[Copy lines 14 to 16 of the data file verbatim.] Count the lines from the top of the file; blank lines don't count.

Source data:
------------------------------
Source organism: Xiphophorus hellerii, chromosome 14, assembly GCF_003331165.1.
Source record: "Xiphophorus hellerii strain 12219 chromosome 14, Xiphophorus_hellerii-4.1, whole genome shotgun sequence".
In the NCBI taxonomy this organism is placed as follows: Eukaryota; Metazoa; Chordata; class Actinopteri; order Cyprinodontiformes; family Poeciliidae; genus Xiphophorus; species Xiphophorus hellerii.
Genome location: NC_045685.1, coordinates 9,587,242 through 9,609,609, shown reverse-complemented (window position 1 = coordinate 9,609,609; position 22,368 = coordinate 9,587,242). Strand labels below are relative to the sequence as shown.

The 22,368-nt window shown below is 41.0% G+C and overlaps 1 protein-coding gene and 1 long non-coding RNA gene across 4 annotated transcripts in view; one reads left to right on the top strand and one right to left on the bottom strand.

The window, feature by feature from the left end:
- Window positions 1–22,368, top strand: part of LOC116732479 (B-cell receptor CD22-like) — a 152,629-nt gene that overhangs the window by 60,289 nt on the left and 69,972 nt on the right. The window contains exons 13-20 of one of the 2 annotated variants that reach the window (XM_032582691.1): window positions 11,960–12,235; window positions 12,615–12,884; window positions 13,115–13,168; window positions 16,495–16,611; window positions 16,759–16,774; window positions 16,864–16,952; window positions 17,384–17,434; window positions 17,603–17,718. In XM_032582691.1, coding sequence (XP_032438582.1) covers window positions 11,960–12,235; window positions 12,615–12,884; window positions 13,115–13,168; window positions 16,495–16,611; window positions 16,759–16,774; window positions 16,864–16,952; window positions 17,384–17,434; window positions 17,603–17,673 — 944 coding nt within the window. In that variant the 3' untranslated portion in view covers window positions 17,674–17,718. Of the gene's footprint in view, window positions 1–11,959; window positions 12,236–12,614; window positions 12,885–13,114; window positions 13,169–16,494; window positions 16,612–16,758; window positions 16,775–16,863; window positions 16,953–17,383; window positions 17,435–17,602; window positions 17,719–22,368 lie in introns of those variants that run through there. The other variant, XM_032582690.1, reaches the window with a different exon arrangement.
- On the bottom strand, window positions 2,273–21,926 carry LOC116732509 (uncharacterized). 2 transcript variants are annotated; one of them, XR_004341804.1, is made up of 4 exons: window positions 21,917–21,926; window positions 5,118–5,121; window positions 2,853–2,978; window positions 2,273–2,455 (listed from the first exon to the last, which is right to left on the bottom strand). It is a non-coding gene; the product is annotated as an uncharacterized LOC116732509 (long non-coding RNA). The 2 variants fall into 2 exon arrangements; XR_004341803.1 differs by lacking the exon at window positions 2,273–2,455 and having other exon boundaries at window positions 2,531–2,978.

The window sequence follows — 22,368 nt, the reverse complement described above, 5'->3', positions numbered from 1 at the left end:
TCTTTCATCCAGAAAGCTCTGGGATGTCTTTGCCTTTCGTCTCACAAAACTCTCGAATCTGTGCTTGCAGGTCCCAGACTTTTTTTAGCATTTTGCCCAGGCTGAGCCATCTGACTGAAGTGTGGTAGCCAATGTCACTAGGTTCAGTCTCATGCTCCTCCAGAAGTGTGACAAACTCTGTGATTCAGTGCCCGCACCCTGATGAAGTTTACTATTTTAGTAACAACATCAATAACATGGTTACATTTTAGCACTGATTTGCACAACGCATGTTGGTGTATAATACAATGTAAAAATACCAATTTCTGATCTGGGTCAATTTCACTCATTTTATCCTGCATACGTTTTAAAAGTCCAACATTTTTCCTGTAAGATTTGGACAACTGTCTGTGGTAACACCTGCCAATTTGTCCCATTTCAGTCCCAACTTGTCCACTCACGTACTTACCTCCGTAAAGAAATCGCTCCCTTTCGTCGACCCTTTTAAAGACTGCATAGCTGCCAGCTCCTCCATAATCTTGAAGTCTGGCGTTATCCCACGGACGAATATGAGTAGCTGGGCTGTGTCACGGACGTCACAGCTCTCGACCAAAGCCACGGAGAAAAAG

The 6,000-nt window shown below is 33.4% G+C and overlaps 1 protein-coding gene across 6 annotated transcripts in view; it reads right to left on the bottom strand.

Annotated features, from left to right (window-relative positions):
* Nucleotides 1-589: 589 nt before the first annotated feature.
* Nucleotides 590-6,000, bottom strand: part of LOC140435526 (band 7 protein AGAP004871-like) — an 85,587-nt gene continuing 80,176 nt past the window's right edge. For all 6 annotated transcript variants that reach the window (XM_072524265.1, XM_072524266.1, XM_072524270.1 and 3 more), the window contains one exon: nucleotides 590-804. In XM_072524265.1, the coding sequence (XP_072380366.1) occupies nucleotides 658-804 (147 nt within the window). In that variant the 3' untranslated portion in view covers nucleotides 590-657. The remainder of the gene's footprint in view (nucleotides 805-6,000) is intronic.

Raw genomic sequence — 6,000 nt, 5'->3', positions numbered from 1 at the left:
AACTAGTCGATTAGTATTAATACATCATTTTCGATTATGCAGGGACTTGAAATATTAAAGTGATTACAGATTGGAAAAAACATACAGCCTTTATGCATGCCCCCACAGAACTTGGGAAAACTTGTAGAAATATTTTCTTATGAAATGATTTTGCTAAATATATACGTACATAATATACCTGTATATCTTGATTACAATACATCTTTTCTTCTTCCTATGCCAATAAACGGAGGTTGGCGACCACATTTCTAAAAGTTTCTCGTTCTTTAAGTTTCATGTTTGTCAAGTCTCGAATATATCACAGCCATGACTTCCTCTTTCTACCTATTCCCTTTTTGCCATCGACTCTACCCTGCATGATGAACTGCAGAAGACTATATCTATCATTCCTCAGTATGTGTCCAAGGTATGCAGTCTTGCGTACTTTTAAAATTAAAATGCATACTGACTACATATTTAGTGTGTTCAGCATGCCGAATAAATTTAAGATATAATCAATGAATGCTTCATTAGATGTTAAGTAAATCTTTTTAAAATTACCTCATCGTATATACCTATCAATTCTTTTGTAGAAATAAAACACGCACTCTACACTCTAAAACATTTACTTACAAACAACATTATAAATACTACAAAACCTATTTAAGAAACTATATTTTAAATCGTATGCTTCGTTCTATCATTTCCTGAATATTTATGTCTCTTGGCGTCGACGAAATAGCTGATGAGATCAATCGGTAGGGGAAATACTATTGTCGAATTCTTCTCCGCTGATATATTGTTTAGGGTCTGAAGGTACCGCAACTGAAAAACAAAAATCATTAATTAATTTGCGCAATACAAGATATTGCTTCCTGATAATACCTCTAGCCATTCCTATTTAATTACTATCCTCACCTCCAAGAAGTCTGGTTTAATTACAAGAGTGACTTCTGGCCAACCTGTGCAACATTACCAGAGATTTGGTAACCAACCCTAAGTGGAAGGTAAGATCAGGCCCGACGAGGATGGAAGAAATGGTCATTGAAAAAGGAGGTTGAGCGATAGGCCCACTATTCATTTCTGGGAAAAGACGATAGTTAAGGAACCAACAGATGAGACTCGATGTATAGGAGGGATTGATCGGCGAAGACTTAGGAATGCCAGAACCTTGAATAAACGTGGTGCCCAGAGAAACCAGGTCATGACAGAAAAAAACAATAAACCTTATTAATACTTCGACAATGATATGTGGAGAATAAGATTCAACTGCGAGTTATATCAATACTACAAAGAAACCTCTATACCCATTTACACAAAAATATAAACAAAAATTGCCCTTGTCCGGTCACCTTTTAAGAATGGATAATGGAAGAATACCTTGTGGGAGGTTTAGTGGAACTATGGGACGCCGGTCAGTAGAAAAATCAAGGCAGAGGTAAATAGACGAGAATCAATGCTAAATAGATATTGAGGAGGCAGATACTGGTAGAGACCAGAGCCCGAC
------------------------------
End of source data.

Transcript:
* Nucleotides 590-6,000, bottom strand: part of LOC140435526 (band 7 protein AGAP004871-like) — an 85,587-nt gene continuing 80,176 nt past the window's right edge. For all 6 annotated transcript variants that reach the window (XM_072524265.1, XM_072524266.1, XM_072524270.1 and 3 more), the window contains one exon: nucleotides 590-804. In XM_072524265.1, the coding sequence (XP_072380366.1) occupies nucleotides 658-804 (147 nt within the window). In that variant the 3' untranslated portion in view covers nucleotides 590-657. The remainder of the gene's footprint in view (nucleotides 805-6,000) is intronic.

Raw genomic sequence — 6,000 nt, 5'->3', positions numbered from 1 at the left:
AACTAGTCGATTAGTATTAATACATCATTTTCGATTATGCAGGGACTTGAAATATTAAAGTGATTACAGATTGGAAAAAACATACAGCCTTTATGCATGCCCCCACAGAACTTGGGAAAACTTGTAGAAATATTTTCTTATGAAATGATTTTGCTAAATATATACGTACATAATATACCTGTATATCTTGATTACAATACATCTTTTCTTCTTCCTATGCCAATAAACGGAGGTTGGCGACCACATTTCTAAAAGTTTCTCGTTCTTTAAGTTTCATGTTTGTCAAGTCTCGAATATATCACAGCCATGACTTCCTCTTTCTACCTATTCCCTTTTTGCCATCGACTCTACCCTGCATGATGAACTGCAGAAGACTATATCTATCATTCCTCAGTATGTGTCCAAGGTATGCAGTCTTGCGTACTTTTAAAATTAAAATGCATACTGACTACATATTTAGTGTGTTCAGCATGCCGAATAAATTTAAGATATAATCAATGAATGCTTCATTAGATGTTAAGTAAATCTTTTTAAAATTACCTCATCGTATATACCTATCAATTCTTTTGTAGAAATAAAACACGCACTCTACACTCTAAAACATTTACTTACAAACAACATTATAAATACTACAAAACCTATTTAAGAAACTATATTTTAAATCGTATGCTTCGTTCTATCATTTCCTGAATATTTATGTCTCTTGGCGTCGACGAAATAGCTGATGAGATCAATCGGTAGGGGAAATACTATTGTCGAATTCTTCTCCGCTGATATATTGTTTAGGGTCTGAAGGTACCGCAACTGAAAAACAAAAATCATTAATTAATTTGCGCAATACAAGATATTGCTTCCTGATAATACCTCTAGCCATTCCTATTTAATTACTATCCTCACCTCCAAGAAGTCTGGTTTAATTACAAGAGTGACTTCTGGCCAACCTGTGCAACATTACCAGAGATTTGGTAACCAACCCTAAGTGGAAGGTAAGATCAGGCCCGACGAGGATGGAAGAAATGGTCATTGAAAAAGGAGGTTGAGCGATAGGCCCACTATTCATTTCTGGGAAAAGACGATAGTTAAGGAACCAACAGATGAGACTCGATGTATAGGAGGGATTGATCGGCGAAGACTTAGGAATGCCAGAACCTTGAATAAACGTGGTGCCCAGAGAAACCAGGTCATGACAGAAAAAAACAATAAACCTTATTAATACTTCGACAATGATATGTGGAGAATAAGATTCAACTGCGAGTTATATCAATACTACAAAGAAACCTCTATACCCATTTACACAAAAATATAAACAAAAATTGCCCTTGTCCGGTCACCTTTTAAGAATGGATAATGGAAGAATACCTTGTGGGAGGTTTAGTGGAACTATGGGACGCCGGTCAGTAGAAAAATCAAGGCAGAGGTAAATAGACGAGAATCAATGCTAAATAGATATTGAGGAGGCAGATACTGGTAGAGACCAGAGCCCGAC